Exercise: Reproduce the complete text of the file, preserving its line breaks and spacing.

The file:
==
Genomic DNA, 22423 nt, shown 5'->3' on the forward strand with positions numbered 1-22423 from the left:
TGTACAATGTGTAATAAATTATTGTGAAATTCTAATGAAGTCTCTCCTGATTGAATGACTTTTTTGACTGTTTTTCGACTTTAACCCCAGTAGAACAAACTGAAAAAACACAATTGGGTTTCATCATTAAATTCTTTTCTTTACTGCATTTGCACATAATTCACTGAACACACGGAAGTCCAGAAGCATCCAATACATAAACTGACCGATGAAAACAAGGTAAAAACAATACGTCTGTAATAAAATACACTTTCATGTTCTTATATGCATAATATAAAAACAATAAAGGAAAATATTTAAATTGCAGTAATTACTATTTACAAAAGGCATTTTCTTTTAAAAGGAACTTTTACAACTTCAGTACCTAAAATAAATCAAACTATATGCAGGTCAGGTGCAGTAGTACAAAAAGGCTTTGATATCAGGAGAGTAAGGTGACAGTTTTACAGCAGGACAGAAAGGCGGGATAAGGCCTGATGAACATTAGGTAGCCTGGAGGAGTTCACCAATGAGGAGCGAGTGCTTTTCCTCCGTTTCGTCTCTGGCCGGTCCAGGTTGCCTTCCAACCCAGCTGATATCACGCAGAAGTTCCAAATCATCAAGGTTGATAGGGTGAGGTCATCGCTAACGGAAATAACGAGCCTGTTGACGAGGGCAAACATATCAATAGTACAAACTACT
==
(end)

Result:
Genomic DNA, 22423 nt, shown 5'->3' on the forward strand with positions numbered 1-22423 from the left:
TGTACAATGTGTAATAAATTATTGTGAAATTCTAATGAAGTCTCTCCTGATTGAATGACTTTTTTGACTGTTTTTCGACTTTAACCCCAGTAGAACAAACTGAAAAAACACAATTGGGTTTCATCATTAAATTCTTTTCTTTACTGCATTTGCACATAATTCACTGAACACACGGAAGTCCAGAAGCATCCAATACATAAACTGACCGATGAAAACAAGGTAAAAACAATACGTCTGTAATAAAATACACTTTCATGTTCTTATATGCATAATATAAAAACAATAAAGGAAAATATTTAAATTGCAGTAATTACTATTTACAAAAGGCATTTTCTTTTAAAAGGAACTTTTACAACTTCAGTACCTAAAATAAATCAAACTATATGCAGGTCAGGTGCAGTAGTACAAAAAGGCTTTGATATCAGGAGAGTAAGGTGACAGTTTTACAGCAGGACAGAAAGGCGGGATAAGGCCTGATGAACATTAGGTAGCCTGGAGGAGTTCACCAATGAGGAGCGAGTGCTTTTCCTCCGTTTCGTCTCTGGCCGGTCCAGGTTGCCTTCCAACCCAGCTGATATCACGCAGAAGTTCCAAATCATCAAGGTTGATAGGGTGAGGTCATCGCTAACGGAAATAACGAGCCTGTTGACGAGGGCAAACATATCAATAGTACAAACTACT